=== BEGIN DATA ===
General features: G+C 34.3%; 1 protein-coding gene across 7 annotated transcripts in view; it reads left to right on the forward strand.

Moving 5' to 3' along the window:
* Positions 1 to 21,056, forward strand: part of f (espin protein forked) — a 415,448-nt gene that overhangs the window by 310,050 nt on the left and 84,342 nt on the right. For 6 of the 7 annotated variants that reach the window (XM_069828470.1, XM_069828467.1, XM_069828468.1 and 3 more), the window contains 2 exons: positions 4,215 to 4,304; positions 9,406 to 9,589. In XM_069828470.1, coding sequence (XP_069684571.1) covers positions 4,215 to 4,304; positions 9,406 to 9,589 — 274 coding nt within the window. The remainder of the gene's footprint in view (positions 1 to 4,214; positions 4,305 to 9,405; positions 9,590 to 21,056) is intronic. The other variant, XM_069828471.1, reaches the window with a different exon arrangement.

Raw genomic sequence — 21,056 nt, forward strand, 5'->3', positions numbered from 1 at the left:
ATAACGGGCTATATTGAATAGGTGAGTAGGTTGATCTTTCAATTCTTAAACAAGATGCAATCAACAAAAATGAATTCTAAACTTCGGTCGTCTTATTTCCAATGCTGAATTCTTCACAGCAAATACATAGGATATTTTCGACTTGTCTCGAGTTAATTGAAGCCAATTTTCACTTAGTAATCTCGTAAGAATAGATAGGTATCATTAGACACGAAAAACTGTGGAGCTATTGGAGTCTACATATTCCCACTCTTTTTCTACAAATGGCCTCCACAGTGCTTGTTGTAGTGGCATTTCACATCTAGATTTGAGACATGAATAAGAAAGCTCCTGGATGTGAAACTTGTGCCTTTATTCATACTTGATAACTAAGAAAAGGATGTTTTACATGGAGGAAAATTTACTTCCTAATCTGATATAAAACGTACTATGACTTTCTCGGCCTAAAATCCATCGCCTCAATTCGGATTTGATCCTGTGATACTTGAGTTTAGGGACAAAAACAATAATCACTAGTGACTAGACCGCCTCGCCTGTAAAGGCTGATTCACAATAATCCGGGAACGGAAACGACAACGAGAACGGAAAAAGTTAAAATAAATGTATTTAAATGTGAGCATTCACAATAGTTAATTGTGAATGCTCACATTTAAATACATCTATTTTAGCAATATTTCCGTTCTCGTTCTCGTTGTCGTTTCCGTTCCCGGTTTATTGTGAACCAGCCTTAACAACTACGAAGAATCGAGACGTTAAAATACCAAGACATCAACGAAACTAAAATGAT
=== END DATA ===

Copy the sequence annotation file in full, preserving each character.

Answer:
General features: G+C 34.3%; 1 protein-coding gene across 7 annotated transcripts in view; it reads left to right on the forward strand.

Moving 5' to 3' along the window:
* Positions 1 to 21,056, forward strand: part of f (espin protein forked) — a 415,448-nt gene that overhangs the window by 310,050 nt on the left and 84,342 nt on the right. For 6 of the 7 annotated variants that reach the window (XM_069828470.1, XM_069828467.1, XM_069828468.1 and 3 more), the window contains 2 exons: positions 4,215 to 4,304; positions 9,406 to 9,589. In XM_069828470.1, coding sequence (XP_069684571.1) covers positions 4,215 to 4,304; positions 9,406 to 9,589 — 274 coding nt within the window. The remainder of the gene's footprint in view (positions 1 to 4,214; positions 4,305 to 9,405; positions 9,590 to 21,056) is intronic. The other variant, XM_069828471.1, reaches the window with a different exon arrangement.

Raw genomic sequence — 21,056 nt, forward strand, 5'->3', positions numbered from 1 at the left:
ATAACGGGCTATATTGAATAGGTGAGTAGGTTGATCTTTCAATTCTTAAACAAGATGCAATCAACAAAAATGAATTCTAAACTTCGGTCGTCTTATTTCCAATGCTGAATTCTTCACAGCAAATACATAGGATATTTTCGACTTGTCTCGAGTTAATTGAAGCCAATTTTCACTTAGTAATCTCGTAAGAATAGATAGGTATCATTAGACACGAAAAACTGTGGAGCTATTGGAGTCTACATATTCCCACTCTTTTTCTACAAATGGCCTCCACAGTGCTTGTTGTAGTGGCATTTCACATCTAGATTTGAGACATGAATAAGAAAGCTCCTGGATGTGAAACTTGTGCCTTTATTCATACTTGATAACTAAGAAAAGGATGTTTTACATGGAGGAAAATTTACTTCCTAATCTGATATAAAACGTACTATGACTTTCTCGGCCTAAAATCCATCGCCTCAATTCGGATTTGATCCTGTGATACTTGAGTTTAGGGACAAAAACAATAATCACTAGTGACTAGACCGCCTCGCCTGTAAAGGCTGATTCACAATAATCCGGGAACGGAAACGACAACGAGAACGGAAAAAGTTAAAATAAATGTATTTAAATGTGAGCATTCACAATAGTTAATTGTGAATGCTCACATTTAAATACATCTATTTTAGCAATATTTCCGTTCTCGTTCTCGTTGTCGTTTCCGTTCCCGGTTTATTGTGAACCAGCCTTAACAACTACGAAGAATCGAGACGTTAAAATACCAAGACATCAACGAAACTAAAATGAT